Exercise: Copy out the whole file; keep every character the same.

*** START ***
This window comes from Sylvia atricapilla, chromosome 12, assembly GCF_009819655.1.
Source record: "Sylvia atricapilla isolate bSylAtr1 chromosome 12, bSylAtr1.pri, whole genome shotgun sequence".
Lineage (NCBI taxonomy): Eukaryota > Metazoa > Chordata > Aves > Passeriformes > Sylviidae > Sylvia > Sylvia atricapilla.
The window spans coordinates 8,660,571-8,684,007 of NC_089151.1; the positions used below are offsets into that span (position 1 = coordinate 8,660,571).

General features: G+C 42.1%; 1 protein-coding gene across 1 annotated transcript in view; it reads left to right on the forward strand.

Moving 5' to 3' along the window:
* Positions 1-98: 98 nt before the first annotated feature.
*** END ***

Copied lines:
This window comes from Sylvia atricapilla, chromosome 12, assembly GCF_009819655.1.
Source record: "Sylvia atricapilla isolate bSylAtr1 chromosome 12, bSylAtr1.pri, whole genome shotgun sequence".
Lineage (NCBI taxonomy): Eukaryota > Metazoa > Chordata > Aves > Passeriformes > Sylviidae > Sylvia > Sylvia atricapilla.
The window spans coordinates 8,660,571-8,684,007 of NC_089151.1; the positions used below are offsets into that span (position 1 = coordinate 8,660,571).

General features: G+C 42.1%; 1 protein-coding gene across 1 annotated transcript in view; it reads left to right on the forward strand.

Moving 5' to 3' along the window:
* Positions 1-98: 98 nt before the first annotated feature.